(Evgeniy Maloletka / Associated Press)

Russia “is violating the very rules for which this body was created,” Lithuania’s Foreign Minister Gabrielius Landsbergis said in one of several speeches delivered by the 15-member council and Ukraine.

As a sign of support for Ukraine, Landsbergis wore a blue and yellow armband – the colors of his flag – with his dark suit.

“The very international order that we have gathered here to uphold is being shredded before our eyes,” Blinken said. “We cannot – we will – not allow President Putin to get away with it.”

But if the UN is seen as increasingly ineffective, it is unclear how world leaders should address multinational challenges.

Thursday’s General Assembly session was convened to discuss peace and security in Ukraine, as well as the issues of impunity and accountability. For most delegations, this meant holding Russia accountable for the invasion of Ukraine and alleged atrocities in numerous Ukrainian cities and regions.

However, Moscow’s representative said Ukraine enjoyed impunity and should be blamed.

Russian Foreign Minister Sergei Lavrov used his comments to turn the war narrative on its head, repeating Moscow’s claim that the conflict was Ukraine’s fault for what it describes as the abuse and repression of Russian-speaking and ethnic Russians in eastern Ukraine called, where Moscow-backed separatists have been operating for several years. And he reiterated Russia’s claim that the vast nation is under military threat from Ukraine and its Western backers.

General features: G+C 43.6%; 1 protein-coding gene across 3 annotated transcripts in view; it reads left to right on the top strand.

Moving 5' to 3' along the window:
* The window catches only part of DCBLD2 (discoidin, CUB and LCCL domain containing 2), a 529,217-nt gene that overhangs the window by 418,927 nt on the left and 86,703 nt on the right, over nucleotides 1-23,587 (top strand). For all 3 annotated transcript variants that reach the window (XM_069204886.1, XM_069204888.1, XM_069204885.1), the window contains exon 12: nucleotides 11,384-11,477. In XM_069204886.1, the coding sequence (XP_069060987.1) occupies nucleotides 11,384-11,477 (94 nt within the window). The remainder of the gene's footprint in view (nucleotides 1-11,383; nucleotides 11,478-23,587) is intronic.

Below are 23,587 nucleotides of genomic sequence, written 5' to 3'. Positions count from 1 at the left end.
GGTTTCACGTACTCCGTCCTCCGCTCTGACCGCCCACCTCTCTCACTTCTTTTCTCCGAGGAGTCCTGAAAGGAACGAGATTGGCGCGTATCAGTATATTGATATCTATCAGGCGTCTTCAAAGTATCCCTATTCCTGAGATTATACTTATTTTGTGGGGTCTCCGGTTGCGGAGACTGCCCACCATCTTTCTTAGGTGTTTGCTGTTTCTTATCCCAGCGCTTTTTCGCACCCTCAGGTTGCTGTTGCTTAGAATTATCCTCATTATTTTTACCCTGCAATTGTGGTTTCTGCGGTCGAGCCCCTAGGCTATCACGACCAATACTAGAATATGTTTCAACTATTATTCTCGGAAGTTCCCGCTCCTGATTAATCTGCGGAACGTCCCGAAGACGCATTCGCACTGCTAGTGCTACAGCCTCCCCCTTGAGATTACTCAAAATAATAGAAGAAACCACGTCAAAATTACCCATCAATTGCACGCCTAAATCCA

“Of course,” said Lavrov, who implicitly refused to recognize the legitimacy of the Ukrainian government, “the Kiev regime owes its impunity to its Western sponsors, primarily Germany and France, but also the United States.”

“Particularly cynical are the states that are pumping weapons into Ukraine and training its soldiers,” he said, with the aim of “despite the casualties and destruction, delaying the fighting for as long as possible in order to wear it down and weaken Russia.” ”

There was speculation among US officials that Lavrov might not attend the meeting to avoid the expected barrage of criticism. He appeared just before it was his turn to speak and left immediately after.

British Foreign Secretary James Cleverly, who recently took office when Liz Truss was appointed to succeed British Prime Minister Boris Johnson, described Lavrov’s characterization of the war as “Russia’s catalog of distortions, dishonesty and disinformation”.

In one dig, after Lavrov left the room, Ukrainian Foreign Minister Dmytro Kuleba said Russian diplomats appeared to be fleeing just as quickly as their soldiers. It was a reference to reports of massive desertions by troops deployed by Putin ahead of Ukrainian advances.

The Biden administration has sought to bolster support for Western-led efforts to arm, train and assist Ukraine in its war with Russia. Some countries that depend on Russian weapons or fuel, such as India, have been reluctant.